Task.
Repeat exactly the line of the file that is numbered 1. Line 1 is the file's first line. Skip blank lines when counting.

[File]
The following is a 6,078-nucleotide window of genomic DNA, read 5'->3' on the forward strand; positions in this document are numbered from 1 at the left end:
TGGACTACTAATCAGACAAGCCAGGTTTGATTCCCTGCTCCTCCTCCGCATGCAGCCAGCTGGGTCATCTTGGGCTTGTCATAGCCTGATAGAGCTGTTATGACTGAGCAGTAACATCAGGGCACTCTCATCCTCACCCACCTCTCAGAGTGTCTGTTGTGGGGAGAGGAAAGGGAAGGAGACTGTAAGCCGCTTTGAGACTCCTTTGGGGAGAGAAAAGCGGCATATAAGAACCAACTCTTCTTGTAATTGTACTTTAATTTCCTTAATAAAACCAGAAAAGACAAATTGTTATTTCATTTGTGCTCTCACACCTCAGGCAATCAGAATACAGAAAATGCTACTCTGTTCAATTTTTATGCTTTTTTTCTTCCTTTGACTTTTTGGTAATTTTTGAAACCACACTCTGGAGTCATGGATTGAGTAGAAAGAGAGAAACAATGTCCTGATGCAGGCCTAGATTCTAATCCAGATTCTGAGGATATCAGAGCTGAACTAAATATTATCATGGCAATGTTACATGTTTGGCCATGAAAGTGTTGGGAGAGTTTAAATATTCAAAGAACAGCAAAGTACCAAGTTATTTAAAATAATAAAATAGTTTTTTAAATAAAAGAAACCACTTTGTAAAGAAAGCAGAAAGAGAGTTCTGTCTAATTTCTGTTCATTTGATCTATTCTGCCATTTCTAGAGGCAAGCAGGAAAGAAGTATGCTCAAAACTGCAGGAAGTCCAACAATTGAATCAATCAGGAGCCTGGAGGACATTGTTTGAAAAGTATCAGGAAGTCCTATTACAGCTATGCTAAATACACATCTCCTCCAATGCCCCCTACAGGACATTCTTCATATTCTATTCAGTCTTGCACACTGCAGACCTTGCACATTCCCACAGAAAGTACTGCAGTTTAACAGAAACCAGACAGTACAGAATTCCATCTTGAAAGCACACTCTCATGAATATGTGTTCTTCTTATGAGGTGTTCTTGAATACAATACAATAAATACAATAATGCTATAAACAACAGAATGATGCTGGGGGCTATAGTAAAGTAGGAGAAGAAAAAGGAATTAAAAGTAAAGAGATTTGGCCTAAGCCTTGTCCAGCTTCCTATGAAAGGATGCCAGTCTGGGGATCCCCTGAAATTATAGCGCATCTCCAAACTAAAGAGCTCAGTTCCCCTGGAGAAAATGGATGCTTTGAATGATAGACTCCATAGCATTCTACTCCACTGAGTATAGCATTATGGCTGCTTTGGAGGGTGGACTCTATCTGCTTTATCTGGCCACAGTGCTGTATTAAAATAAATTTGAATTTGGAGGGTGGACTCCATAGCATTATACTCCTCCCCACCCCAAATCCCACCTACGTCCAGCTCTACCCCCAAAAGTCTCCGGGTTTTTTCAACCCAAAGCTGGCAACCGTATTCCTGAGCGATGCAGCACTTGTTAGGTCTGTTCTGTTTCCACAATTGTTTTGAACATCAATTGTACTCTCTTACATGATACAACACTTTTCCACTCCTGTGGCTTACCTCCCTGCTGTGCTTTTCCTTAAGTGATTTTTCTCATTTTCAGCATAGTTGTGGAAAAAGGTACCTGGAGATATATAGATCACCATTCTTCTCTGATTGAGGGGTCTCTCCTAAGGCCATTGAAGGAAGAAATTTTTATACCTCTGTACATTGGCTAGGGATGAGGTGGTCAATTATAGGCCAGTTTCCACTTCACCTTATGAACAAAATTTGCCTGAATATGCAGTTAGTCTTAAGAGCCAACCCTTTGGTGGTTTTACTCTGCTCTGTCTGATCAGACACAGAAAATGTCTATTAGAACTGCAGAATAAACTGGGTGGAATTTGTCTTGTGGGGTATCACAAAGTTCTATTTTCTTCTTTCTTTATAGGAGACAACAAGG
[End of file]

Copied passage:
The following is a 6,078-nucleotide window of genomic DNA, read 5'->3' on the forward strand; positions in this document are numbered from 1 at the left end: